The 1948 Lincoln Continental holds the distinction of being the last American made production car to be fitted with a V12, in the post WWII period the V8 was embraced by the nation and they never looked back.
The story of how the Continental came to be is a bit of a Ford legend. It was the brainchild of Ford Motor Company President and son of the company founder, Edsel Ford. In 1938 he commissioned a one-off custom coupe that he wanted ready in time for his family vacation the following year, Chief Stylist Eugene “Bob” Gregorie was selected as the designer, and he sketched a car to Edsel’s specifications using the blueprints of the streamlined Lincoln-Zephyr as a basic outline.
The fundamentals of the new Continental design was outlined in under an hour according to company legend, and once Edsel’s wealthy friends caught sight of it they enquired after buying their own. From his 1939 vacation he telegrammed back to Ford headquarters to tell them he could sell 1,000 of them, such was the size of the positive reaction.
The decision to put the new car into limited production was made and in 1939 a couple of dozen left the factory. By 1940 production had ramped up to 400 per year although amazingly, all the body panels were still being hammered out by hand on body bucks – dies for the machine presses weren’t produced until 1941, by which time it was clear that the Lincoln Continental could sell in significant numbers.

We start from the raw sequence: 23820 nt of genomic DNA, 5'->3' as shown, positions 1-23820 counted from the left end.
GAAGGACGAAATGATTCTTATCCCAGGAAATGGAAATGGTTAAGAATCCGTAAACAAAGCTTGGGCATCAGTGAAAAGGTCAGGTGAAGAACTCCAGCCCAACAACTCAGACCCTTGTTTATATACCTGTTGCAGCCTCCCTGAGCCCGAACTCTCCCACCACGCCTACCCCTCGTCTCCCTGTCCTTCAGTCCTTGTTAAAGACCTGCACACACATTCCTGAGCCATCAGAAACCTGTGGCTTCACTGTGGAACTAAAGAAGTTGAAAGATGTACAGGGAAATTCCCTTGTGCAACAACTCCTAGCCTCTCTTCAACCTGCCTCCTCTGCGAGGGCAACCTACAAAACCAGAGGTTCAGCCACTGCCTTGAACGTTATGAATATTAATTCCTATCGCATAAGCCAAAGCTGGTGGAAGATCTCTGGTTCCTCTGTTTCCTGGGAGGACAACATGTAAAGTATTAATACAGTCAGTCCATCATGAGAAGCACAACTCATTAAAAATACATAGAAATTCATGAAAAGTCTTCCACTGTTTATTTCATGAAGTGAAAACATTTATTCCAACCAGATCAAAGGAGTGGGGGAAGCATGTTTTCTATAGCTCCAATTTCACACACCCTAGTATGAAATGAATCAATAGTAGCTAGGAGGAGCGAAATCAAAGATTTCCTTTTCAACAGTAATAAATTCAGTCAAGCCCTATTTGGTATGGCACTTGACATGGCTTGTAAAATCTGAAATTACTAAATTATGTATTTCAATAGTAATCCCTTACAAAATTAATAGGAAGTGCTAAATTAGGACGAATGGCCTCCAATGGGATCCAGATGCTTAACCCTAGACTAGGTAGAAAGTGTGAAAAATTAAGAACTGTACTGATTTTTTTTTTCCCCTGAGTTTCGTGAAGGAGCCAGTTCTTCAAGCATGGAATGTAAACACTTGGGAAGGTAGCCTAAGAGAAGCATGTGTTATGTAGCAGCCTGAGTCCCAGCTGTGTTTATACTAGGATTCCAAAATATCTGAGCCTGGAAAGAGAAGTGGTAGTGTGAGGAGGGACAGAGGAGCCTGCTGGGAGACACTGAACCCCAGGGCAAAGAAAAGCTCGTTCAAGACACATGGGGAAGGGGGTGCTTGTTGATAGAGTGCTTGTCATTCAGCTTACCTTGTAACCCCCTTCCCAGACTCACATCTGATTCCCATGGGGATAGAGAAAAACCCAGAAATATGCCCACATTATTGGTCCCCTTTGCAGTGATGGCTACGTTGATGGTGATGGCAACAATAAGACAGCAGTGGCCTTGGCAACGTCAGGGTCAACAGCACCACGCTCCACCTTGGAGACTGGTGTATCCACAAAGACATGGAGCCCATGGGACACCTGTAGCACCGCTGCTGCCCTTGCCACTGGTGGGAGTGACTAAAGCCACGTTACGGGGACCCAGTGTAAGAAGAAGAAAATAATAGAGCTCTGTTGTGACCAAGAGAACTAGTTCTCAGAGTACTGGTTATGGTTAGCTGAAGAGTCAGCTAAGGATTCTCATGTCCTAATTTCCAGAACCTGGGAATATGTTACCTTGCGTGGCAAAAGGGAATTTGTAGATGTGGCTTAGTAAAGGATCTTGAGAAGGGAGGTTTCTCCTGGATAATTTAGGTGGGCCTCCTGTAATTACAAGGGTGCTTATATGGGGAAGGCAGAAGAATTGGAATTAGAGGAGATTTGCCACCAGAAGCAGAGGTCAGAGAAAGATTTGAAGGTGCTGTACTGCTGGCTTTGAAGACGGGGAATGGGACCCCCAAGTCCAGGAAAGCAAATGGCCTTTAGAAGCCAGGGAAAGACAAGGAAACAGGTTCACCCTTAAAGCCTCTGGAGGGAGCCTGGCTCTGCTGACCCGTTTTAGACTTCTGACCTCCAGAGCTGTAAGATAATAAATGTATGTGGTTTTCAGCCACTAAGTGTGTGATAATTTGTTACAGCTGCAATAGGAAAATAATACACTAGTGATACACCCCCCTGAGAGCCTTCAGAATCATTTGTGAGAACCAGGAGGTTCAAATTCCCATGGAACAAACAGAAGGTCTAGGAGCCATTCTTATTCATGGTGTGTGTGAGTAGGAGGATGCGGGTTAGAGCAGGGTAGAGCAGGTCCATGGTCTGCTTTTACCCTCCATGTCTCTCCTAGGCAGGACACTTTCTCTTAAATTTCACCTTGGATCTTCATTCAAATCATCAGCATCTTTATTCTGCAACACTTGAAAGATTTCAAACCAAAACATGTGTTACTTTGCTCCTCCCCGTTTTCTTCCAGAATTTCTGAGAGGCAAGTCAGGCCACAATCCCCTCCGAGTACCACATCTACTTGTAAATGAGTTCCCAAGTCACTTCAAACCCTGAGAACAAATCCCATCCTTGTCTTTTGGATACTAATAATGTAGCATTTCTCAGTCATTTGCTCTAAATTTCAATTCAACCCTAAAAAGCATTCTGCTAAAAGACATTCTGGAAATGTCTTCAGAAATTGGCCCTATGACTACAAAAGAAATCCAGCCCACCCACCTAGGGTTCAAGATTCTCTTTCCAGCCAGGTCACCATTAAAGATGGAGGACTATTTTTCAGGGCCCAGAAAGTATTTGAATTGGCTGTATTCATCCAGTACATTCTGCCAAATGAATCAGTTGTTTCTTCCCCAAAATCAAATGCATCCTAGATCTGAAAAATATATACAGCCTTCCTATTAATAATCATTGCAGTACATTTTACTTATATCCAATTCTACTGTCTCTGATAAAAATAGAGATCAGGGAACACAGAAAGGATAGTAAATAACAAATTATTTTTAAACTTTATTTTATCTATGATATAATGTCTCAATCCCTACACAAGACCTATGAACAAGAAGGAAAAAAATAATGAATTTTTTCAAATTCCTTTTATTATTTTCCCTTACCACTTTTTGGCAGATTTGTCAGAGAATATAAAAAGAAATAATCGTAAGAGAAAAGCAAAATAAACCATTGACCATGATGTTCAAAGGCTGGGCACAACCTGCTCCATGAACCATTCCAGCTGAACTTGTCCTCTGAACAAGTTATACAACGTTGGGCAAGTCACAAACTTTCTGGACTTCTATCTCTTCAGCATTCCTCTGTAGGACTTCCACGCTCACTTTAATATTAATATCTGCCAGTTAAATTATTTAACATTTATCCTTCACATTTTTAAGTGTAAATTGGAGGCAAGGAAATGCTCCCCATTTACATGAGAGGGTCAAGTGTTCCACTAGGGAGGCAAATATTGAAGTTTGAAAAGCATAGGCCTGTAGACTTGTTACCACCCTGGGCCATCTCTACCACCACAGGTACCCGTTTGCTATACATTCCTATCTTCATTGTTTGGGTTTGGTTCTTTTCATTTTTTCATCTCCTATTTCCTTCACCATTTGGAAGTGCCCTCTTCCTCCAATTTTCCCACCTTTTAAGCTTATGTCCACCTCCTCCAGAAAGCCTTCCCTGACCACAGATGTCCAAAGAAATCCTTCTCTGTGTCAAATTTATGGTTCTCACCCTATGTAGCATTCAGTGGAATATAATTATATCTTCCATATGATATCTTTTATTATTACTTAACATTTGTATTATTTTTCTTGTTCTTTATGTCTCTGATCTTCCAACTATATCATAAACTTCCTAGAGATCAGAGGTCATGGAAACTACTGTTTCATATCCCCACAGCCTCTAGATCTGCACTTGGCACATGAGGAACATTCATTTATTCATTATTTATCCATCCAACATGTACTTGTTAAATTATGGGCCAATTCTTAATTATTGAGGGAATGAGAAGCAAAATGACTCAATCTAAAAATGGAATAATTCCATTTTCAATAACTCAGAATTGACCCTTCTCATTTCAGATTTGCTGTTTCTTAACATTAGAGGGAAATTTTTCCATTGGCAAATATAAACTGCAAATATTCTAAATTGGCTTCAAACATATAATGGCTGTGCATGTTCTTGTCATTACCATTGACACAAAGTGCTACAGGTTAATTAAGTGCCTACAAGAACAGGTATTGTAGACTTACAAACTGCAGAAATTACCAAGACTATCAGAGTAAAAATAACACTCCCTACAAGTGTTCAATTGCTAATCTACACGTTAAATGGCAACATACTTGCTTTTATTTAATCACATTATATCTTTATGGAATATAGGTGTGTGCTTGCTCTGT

By 1948 the original Lincoln Continental had reached the end of its model life, Edsel Ford had passed away in 1943 and without its number one fan the Continental was dropped from production in favour of a newly upgraded Mercury. The ’48 Continentals are now highly sought after by collectors, they hold the distinction of being recognised as a “Full Classic” by the Classic Car Club of America – one of the last-built cars to achieve the category.
The Club Coupe you see here is fitted with the 125 bhp, 292 cubic inch flathead V12, with a 3-speed all-synchromesh manual transmission, front and rear transverse leaf-spring suspension, and 4-wheel hydraulic drum brakes. It’s an older restoration that now has a small amount of patina throughout – and on a car like this that’s exactly what you want.
RM Sotheby’s is estimating that it’ll sell for between $40,000 and $50,000 USD, which would make it an affordable mid-range classic car for the right buyer. If you’d like to read more about the car or register to bid you can click here to visit RM Sotheby’s.
Photo Credits: ©2016 Courtesy of RM Sotheby’s
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